Instead of complying with federal regulations Celltex claims that its extended laboratory process and use of at least a dozen laboratory supplies and reagents, incubators, fridges, and freezers involves nothing more than “minimal manipulation” of stem cells. From a business standpoint it is unsurprising that Celltex wishes to make this claim. Facilities that engage in minimal manipulation of autologous stem cells used in homologous manner do not have to conduct clinical trials, establish safety and efficacy, and have an approved biologics license application before profiting from sale of stem cells. However, focusing upon patient safety and compliance with federal regulations, it appears that Celltex is distributing stem cells without first establishing safety and efficacy of its products, complying with federal regulations, and ensuring that it is distributing a product that is worth the substantial fees it charges customers.

Celltex’s claim that it does not require a license to distribute processed and expanded stem cells  

According to a press release on Celltex’s website, “The FDA does not require a company to obtain FDA approval prior to distribution of its HCT/Ps. 21 CFR Part 1271. In addition, the FDA does not issue ‘licenses,’ so any reference that Celltex provides ‘unlicensed’ procedures is inaccurate. Celltex’s process for reproducing adult mesenchymal stem cells is legal, and there is no requirement that the cells be approved or licensed.” While it is true that an approved biologics license application is not required when administering minimally manipulated, autologous, homologous stem cells to patients, the FDA inspection report classifies Celltex as a biological drug manufacturer. Companies that wish to introduce a biologic drug into interstate commerce must first have an approved Biologics License Application (BLA). Though Celltex states that at present it is releasing manufactured stem cells only to physicians in Texas, the processed and expanded stem cells (biological drugs) distributed by Celltex’s manufacturing facility are considered introduced into interstate commerce if their production involves use of supplies, reagents, and laboratory equipment that reached Celltex’s facility through interstate commerce. Celltex’s website is misleading; to manufacture a biological drug Celltex must have an approved biologics license application.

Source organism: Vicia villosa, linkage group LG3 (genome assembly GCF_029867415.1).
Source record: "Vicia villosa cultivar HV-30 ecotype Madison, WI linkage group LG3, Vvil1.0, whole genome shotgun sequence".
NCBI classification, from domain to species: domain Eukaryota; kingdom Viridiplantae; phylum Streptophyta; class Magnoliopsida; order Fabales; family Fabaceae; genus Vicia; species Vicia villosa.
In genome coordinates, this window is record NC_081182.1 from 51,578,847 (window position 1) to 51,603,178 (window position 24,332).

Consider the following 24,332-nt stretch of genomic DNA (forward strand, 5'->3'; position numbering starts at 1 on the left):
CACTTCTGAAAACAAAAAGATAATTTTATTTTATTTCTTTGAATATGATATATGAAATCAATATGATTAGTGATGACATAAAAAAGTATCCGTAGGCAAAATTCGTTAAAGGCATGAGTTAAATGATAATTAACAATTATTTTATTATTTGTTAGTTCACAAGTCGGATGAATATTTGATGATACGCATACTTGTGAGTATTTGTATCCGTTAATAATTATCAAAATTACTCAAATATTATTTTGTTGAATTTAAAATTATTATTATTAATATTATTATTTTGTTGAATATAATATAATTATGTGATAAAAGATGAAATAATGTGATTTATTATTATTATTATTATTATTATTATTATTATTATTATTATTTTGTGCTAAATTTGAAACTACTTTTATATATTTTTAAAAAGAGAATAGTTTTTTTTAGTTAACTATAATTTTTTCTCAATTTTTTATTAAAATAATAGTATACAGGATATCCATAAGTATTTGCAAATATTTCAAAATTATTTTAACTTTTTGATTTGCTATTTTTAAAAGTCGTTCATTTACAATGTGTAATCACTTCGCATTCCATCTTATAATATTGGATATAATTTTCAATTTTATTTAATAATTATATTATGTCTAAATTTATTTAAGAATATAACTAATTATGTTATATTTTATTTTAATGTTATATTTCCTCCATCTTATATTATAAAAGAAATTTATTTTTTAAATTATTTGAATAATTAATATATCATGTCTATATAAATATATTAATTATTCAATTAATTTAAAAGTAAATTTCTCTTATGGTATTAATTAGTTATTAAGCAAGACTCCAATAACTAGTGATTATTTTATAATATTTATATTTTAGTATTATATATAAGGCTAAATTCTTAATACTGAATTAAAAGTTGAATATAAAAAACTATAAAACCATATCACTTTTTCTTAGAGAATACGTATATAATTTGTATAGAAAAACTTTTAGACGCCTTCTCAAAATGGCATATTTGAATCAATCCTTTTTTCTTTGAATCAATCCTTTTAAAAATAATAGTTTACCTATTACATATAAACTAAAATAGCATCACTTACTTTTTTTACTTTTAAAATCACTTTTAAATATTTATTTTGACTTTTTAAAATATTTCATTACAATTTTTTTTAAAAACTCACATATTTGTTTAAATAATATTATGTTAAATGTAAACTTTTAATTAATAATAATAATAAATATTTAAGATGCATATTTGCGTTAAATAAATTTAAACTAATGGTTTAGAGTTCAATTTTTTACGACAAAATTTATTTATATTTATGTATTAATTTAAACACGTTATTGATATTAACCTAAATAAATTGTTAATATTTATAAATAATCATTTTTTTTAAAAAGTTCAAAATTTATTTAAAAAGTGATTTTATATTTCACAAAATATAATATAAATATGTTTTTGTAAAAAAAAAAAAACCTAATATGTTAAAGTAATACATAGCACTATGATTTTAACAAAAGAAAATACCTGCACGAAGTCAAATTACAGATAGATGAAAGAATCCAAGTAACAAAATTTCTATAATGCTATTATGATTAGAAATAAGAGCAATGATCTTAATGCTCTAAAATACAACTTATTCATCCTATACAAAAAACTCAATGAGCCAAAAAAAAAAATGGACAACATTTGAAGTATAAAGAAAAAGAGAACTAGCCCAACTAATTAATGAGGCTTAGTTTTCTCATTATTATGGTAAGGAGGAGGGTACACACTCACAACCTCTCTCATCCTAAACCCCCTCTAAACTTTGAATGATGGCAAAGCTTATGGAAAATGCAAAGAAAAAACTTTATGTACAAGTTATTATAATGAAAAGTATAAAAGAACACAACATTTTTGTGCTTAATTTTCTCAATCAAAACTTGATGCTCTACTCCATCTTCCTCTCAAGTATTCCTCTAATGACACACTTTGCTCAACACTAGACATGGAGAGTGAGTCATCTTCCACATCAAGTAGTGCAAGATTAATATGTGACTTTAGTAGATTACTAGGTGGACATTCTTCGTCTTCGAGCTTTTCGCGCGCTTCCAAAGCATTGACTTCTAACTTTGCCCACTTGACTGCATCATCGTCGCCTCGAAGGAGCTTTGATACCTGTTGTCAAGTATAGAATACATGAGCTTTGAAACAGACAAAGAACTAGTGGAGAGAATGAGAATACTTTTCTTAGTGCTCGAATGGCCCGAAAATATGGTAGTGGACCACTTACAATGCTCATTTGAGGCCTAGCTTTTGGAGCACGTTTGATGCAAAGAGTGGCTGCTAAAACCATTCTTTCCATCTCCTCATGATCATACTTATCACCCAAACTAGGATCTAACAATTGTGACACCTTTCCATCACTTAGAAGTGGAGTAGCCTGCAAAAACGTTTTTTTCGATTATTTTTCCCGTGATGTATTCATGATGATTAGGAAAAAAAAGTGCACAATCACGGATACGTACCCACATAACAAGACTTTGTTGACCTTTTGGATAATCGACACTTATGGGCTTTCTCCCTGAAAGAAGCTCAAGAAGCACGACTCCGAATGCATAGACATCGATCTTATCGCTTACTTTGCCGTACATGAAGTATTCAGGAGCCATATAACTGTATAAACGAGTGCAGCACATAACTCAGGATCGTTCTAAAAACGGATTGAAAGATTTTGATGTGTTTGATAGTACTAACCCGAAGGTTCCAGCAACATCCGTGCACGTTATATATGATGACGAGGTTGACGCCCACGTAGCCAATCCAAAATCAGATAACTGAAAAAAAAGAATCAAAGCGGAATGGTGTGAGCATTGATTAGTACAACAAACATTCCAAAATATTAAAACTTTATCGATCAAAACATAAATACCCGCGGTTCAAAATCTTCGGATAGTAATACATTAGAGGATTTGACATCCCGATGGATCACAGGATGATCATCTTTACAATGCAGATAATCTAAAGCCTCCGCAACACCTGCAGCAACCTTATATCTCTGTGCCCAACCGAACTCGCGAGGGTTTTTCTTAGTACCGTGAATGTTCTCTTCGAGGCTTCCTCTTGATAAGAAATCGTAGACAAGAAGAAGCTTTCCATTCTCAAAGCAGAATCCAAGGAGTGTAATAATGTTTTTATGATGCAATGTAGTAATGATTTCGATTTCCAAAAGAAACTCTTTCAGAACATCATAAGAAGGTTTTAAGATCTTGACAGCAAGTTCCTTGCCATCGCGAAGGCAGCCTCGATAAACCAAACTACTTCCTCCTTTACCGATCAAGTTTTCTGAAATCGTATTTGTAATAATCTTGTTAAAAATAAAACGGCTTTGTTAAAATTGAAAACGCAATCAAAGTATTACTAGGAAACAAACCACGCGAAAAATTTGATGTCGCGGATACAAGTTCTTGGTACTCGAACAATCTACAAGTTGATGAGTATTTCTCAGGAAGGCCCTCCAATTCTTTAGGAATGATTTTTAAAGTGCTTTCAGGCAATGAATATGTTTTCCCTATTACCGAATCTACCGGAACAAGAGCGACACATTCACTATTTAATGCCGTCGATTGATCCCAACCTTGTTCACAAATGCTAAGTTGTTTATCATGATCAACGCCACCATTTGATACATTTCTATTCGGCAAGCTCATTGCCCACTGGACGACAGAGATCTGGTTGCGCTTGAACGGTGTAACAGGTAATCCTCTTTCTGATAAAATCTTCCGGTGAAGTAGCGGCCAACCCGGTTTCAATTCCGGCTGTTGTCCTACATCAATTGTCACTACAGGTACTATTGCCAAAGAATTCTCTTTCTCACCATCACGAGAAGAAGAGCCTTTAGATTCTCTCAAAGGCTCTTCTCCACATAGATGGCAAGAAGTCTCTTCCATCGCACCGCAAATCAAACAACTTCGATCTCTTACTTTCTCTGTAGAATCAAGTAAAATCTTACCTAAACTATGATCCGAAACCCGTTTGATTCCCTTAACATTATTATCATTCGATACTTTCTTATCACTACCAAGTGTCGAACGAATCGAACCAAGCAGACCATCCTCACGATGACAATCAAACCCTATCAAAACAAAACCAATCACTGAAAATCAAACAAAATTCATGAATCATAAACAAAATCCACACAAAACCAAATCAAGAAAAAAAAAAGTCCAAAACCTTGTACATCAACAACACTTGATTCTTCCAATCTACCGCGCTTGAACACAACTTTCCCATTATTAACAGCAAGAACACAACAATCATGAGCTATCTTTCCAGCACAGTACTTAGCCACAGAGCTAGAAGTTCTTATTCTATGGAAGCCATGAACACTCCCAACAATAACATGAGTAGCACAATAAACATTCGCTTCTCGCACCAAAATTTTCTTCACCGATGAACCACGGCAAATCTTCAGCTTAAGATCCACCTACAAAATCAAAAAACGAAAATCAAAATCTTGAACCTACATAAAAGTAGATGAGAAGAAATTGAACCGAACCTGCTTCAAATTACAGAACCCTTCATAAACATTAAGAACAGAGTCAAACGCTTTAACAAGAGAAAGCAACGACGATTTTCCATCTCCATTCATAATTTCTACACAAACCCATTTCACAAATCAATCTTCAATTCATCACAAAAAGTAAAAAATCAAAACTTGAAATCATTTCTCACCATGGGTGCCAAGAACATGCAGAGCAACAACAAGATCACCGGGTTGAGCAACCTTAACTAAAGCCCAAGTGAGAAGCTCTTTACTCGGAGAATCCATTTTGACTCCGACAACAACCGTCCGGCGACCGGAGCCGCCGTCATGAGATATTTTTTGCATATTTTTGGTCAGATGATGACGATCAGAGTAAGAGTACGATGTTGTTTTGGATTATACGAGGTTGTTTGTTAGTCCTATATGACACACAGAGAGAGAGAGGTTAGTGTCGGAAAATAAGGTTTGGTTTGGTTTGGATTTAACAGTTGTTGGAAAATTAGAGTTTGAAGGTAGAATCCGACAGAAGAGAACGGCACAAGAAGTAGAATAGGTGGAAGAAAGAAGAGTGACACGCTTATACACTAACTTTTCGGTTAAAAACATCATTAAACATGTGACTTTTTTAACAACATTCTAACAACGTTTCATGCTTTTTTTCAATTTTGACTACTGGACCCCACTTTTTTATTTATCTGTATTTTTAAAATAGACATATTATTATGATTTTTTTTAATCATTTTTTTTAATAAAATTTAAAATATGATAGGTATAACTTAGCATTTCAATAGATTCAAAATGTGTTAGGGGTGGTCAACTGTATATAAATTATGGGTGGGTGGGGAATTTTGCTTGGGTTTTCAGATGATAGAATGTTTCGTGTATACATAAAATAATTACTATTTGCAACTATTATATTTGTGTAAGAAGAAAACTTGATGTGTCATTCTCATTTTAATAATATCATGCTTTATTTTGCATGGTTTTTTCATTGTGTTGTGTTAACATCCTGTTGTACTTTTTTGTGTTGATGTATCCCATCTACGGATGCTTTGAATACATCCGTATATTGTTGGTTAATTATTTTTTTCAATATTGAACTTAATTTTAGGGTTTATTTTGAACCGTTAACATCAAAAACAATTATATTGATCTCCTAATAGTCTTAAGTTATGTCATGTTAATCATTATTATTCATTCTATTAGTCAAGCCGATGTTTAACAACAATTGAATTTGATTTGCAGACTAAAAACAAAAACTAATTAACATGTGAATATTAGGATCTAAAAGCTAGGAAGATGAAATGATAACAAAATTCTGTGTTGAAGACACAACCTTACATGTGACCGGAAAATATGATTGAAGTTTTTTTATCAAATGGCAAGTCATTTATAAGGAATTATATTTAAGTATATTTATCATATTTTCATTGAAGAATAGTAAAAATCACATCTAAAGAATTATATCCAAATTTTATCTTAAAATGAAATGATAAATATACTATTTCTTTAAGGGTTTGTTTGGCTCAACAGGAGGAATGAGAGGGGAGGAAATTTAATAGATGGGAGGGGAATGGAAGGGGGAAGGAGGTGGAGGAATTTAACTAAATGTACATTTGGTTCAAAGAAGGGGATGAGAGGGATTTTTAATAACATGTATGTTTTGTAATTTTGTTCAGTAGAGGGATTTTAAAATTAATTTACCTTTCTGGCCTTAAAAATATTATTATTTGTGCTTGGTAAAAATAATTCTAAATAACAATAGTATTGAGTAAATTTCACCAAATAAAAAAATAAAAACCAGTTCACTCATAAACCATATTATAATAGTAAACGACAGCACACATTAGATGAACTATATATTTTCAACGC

Celltex’s marketing claims concerning quality assurance and safety of processed stem cells

Celltex’s website makes many strong claims concerning quality assurance and safety of processed stem cells. For example, the website states:

•“Celltex has a quality assurance and control process that is unsurpassed. We use the best technologies to ensure that cells are being processed properly and that the released cells meet all of our quality standards.”

•“No other corporation or academic organization engaged in the banking of mesenchymal adult stem cells does as much quality control or operates in as secure an environment as that deployed by Celltex.”

•“Significant tests are conducted and practiced rigorously to ensure a completely safe stem cell product.”

•“No method of providing adult stem cells has received more rigorous clinical safety study than the technology used by Celltex.”

•“Our technology exemplifies safety and security.”